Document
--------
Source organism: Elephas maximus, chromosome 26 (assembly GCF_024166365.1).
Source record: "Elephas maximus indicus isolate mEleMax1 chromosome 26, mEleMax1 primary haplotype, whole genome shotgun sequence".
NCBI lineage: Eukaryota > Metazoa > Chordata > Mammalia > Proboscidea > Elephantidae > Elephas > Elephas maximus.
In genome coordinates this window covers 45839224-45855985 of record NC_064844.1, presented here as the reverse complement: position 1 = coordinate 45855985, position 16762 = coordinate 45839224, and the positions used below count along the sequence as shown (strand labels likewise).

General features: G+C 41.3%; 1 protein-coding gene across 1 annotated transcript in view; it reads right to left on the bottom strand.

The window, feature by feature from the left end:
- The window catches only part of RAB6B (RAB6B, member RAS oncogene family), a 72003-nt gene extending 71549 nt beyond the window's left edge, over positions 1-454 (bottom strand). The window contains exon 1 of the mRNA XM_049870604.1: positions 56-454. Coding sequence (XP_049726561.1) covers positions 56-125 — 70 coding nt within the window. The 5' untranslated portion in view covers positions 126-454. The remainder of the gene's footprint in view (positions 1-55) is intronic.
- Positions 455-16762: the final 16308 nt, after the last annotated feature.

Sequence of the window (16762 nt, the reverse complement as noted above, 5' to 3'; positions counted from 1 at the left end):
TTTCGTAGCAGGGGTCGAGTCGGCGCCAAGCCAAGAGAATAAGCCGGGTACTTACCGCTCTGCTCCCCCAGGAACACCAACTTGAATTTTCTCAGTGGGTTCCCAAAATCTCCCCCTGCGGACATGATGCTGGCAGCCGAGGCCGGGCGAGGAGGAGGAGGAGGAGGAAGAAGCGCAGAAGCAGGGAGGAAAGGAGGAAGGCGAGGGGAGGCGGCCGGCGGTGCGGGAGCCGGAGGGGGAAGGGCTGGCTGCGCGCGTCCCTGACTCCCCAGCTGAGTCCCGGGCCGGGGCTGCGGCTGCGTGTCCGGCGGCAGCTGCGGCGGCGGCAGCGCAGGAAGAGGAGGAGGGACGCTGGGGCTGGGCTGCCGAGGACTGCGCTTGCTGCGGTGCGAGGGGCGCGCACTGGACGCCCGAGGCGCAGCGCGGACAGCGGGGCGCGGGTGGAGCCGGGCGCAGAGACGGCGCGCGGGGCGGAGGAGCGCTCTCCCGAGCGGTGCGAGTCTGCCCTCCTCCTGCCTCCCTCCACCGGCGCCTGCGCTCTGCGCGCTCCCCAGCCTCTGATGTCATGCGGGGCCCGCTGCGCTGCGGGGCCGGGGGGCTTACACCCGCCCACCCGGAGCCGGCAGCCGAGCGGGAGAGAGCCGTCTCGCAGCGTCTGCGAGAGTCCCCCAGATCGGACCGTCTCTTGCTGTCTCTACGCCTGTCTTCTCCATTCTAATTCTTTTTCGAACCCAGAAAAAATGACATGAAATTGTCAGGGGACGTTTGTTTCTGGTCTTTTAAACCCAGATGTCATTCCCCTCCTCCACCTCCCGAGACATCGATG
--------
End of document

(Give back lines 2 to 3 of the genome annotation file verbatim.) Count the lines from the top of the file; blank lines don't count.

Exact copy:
Source record: "Elephas maximus indicus isolate mEleMax1 chromosome 26, mEleMax1 primary haplotype, whole genome shotgun sequence".
NCBI lineage: Eukaryota > Metazoa > Chordata > Mammalia > Proboscidea > Elephantidae > Elephas > Elephas maximus.